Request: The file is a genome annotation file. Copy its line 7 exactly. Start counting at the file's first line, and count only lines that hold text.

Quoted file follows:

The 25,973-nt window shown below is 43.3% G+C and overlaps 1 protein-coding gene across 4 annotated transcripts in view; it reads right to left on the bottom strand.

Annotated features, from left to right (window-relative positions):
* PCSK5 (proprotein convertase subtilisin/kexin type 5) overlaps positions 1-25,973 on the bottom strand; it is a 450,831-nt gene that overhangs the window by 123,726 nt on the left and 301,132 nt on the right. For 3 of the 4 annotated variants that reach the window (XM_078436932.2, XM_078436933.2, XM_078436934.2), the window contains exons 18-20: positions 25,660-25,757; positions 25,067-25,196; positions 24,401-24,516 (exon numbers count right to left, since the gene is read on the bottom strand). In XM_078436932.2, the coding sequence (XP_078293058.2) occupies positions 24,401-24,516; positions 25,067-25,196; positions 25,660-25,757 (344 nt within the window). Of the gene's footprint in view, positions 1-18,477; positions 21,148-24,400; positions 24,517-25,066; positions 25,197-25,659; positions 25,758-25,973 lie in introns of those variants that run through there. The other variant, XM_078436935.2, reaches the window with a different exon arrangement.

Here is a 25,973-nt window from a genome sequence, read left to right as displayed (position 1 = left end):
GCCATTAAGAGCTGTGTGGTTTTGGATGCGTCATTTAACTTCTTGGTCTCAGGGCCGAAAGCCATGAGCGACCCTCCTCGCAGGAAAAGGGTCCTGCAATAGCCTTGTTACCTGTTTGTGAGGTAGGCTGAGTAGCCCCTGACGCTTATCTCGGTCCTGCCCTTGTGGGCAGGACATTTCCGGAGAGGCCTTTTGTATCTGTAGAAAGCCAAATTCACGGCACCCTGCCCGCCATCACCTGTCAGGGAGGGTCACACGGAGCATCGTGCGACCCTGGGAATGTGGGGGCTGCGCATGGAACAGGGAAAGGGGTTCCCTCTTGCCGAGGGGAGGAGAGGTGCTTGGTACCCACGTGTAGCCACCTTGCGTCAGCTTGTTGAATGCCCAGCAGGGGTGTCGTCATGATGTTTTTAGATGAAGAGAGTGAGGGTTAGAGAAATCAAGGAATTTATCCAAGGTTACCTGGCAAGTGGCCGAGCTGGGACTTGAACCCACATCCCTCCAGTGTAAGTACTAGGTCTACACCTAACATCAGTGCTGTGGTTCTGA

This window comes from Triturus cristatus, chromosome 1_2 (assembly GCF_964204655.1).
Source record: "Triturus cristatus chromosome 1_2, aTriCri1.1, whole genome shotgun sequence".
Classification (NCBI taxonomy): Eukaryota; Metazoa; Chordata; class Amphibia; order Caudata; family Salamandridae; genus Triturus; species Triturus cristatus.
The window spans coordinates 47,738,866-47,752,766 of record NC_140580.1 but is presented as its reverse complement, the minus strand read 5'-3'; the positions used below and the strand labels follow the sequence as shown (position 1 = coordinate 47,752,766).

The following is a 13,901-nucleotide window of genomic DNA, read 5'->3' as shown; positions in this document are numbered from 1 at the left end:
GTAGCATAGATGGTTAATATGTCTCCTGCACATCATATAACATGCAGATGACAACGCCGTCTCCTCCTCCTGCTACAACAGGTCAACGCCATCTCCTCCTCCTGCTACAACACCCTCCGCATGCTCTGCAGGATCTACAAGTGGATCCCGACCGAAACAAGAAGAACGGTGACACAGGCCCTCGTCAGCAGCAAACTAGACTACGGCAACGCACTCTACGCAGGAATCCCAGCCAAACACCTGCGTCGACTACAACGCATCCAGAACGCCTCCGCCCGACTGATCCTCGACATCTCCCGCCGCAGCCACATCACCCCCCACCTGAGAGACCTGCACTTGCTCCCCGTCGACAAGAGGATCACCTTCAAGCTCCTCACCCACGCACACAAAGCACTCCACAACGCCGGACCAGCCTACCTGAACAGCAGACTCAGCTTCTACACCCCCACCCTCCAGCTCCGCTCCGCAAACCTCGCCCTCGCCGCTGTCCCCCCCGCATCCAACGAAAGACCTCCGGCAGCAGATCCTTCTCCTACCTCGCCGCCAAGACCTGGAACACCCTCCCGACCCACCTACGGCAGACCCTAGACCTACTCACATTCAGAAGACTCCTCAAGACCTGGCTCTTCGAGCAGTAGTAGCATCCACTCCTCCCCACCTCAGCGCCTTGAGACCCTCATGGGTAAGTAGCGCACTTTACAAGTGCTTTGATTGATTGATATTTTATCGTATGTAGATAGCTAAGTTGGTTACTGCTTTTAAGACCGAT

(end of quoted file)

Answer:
Source record: "Triturus cristatus chromosome 1_2, aTriCri1.1, whole genome shotgun sequence".